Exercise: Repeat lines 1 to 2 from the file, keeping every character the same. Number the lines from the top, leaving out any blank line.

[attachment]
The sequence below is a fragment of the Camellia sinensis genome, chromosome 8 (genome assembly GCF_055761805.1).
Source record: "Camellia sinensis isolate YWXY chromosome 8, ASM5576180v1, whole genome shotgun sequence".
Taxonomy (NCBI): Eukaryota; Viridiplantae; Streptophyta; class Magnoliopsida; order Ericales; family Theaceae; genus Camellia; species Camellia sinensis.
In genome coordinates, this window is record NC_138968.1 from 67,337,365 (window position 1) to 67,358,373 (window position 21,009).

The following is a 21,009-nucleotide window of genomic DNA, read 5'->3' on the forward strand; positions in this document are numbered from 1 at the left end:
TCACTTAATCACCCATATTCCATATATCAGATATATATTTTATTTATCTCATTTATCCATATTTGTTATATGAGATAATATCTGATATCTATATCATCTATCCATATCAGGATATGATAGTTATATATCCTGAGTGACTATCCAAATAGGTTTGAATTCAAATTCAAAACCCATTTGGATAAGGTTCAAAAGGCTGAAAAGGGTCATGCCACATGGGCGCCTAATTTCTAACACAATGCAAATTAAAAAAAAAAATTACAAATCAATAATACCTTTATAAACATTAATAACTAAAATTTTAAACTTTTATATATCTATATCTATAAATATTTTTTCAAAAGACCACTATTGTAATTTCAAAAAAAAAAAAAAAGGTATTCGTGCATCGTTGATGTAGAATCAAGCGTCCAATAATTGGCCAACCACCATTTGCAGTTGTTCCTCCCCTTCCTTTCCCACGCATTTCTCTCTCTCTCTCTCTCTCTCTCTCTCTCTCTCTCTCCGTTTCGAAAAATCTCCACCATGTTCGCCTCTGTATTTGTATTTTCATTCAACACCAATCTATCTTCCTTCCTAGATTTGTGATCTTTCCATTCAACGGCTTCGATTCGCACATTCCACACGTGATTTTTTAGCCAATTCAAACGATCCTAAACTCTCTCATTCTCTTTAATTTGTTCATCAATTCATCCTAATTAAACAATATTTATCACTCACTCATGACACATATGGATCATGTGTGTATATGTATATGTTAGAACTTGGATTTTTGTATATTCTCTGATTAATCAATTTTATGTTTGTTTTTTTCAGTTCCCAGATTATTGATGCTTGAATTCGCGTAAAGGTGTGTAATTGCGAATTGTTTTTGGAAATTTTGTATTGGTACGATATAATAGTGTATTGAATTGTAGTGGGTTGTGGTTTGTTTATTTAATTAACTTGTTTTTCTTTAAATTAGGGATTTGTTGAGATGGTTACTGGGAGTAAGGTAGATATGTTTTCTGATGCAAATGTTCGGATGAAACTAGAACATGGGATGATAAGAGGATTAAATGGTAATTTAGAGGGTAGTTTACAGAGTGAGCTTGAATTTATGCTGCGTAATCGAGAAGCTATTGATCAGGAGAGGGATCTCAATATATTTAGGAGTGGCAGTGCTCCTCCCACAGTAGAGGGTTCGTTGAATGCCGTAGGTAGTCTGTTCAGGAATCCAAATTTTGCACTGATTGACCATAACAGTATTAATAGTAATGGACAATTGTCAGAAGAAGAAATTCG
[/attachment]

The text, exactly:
The sequence below is a fragment of the Camellia sinensis genome, chromosome 8 (genome assembly GCF_055761805.1).
Source record: "Camellia sinensis isolate YWXY chromosome 8, ASM5576180v1, whole genome shotgun sequence".